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Show that given a ring $R$ with identity such that every $R$-module is free, then $R$ has no nonzero maximal ideals.

I only know that every ideal of $R$ is a direct summand of $R$. Is it possible to show the proposition without using the fact that if every $R$-module is free, then $R$ is a division ring?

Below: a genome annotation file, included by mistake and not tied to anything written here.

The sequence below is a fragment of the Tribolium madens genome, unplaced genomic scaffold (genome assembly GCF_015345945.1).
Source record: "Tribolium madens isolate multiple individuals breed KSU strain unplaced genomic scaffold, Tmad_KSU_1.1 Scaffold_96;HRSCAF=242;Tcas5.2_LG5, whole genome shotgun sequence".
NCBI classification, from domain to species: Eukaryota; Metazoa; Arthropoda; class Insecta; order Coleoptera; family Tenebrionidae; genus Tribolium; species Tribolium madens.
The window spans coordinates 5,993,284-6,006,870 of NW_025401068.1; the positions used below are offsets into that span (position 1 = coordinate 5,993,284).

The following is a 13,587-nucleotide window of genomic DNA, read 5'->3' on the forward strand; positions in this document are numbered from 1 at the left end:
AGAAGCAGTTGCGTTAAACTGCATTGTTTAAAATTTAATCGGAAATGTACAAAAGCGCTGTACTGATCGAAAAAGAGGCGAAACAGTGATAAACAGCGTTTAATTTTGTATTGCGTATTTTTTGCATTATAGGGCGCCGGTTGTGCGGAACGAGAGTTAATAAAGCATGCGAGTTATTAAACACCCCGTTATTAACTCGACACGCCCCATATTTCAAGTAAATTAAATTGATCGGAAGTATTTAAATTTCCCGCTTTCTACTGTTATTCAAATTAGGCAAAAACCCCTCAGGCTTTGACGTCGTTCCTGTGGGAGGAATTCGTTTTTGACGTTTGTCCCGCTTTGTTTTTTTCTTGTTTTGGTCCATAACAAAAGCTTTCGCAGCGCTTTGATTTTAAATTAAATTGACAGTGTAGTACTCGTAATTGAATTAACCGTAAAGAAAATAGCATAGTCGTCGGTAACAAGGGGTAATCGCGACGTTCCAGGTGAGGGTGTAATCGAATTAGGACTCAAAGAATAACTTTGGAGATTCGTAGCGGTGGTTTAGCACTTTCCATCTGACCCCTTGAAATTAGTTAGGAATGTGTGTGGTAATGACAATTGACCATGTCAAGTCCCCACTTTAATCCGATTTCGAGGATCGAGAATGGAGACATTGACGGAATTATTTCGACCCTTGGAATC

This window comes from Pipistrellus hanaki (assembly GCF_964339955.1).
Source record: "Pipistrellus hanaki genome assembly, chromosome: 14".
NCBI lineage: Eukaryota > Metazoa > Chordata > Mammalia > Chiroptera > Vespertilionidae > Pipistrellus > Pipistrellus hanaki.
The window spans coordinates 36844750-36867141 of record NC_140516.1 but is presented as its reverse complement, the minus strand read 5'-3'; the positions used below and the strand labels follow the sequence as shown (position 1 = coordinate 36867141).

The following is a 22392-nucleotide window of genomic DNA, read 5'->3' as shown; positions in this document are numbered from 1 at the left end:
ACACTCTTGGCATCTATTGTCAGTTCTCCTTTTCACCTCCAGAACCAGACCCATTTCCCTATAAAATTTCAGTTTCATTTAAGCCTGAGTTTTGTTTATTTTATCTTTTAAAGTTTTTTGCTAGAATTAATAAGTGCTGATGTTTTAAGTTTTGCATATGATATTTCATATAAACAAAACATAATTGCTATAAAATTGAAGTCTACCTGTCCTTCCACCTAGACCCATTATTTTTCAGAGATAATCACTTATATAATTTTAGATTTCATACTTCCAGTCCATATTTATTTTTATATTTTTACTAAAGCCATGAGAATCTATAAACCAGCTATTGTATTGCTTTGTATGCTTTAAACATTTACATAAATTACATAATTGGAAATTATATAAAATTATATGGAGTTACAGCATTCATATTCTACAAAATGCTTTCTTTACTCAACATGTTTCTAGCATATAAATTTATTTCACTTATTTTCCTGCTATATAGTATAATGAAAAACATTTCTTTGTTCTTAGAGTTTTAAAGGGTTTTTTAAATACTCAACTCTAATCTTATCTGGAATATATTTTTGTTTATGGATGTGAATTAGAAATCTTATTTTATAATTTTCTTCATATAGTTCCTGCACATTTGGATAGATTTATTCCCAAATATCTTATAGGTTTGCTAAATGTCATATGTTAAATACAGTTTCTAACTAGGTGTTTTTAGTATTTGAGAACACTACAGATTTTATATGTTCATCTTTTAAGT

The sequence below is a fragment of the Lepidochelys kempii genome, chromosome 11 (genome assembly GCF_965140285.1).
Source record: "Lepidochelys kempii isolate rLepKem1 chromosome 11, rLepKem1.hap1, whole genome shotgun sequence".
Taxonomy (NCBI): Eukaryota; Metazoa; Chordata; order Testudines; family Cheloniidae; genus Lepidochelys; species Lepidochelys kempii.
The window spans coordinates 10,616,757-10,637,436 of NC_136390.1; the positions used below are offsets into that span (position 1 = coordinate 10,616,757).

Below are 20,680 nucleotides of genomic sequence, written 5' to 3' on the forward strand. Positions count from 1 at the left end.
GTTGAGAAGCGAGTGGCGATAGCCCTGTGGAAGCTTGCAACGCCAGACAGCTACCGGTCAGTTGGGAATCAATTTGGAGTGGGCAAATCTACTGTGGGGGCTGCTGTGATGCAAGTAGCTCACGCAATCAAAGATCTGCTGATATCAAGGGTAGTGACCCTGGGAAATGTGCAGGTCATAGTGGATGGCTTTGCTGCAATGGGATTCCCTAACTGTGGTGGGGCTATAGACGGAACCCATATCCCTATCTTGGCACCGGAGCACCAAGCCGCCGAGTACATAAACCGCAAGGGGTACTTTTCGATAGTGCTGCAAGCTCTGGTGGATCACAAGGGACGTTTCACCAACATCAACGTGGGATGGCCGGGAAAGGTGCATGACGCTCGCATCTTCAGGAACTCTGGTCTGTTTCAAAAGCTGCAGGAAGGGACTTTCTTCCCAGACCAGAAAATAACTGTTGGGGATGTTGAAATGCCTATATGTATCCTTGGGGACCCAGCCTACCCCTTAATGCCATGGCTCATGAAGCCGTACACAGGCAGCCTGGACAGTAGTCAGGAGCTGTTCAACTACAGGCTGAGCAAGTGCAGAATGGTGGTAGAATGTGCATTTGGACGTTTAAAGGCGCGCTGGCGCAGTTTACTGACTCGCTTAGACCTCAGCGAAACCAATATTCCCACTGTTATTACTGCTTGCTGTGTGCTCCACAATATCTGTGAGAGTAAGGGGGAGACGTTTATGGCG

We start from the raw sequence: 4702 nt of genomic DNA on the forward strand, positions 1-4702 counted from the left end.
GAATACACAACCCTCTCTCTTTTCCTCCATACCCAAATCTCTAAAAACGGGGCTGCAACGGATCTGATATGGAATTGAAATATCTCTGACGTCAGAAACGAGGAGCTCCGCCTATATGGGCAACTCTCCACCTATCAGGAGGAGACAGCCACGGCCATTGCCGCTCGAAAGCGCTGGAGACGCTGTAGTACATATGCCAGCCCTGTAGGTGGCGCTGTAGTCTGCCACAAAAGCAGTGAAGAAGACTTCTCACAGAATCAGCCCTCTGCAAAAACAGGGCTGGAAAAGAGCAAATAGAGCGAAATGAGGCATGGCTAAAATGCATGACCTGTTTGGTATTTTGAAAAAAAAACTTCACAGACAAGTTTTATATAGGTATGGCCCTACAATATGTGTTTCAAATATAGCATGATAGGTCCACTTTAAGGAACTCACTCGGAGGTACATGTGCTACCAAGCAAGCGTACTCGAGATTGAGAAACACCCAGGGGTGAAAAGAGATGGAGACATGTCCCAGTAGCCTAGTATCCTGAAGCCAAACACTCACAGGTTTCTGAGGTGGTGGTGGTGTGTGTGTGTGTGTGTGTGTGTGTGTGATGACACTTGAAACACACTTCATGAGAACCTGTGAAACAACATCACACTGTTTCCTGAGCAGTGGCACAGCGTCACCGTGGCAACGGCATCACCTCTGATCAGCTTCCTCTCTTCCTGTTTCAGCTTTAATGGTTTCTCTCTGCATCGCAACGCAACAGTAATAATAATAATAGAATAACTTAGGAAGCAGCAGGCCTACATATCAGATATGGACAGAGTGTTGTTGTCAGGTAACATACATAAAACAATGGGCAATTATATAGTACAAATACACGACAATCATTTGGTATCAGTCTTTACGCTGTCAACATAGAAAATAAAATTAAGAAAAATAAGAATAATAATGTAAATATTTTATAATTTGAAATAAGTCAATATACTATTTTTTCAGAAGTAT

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Let $R$ be a ring such that every left $R$-module is free, and let $I \subset R$ be a maximal left ideal. Then $R/I$ is a simple nonzero $R$-module, and is free by hypothesis, so $R/I$ has a basis. Take any basis element $x$, and let $\varphi \colon R \to R/I$ be the $R$-module homomorphism given by $\varphi(r) = rx$. Since $x$ is nonzero and $R/I$ is simple, $Rx = R/I$, so $\varphi$ is surjective. On the other hand, $\varphi$ must be injective, as $x$ is a basis element, so $r\cdot x \neq 0$ for any nonzero $r \in R$. Hence, $R \cong R/I$ as $R$-modules, so $R$ must also be simple; in particular, it has no nonzero proper left-ideals.

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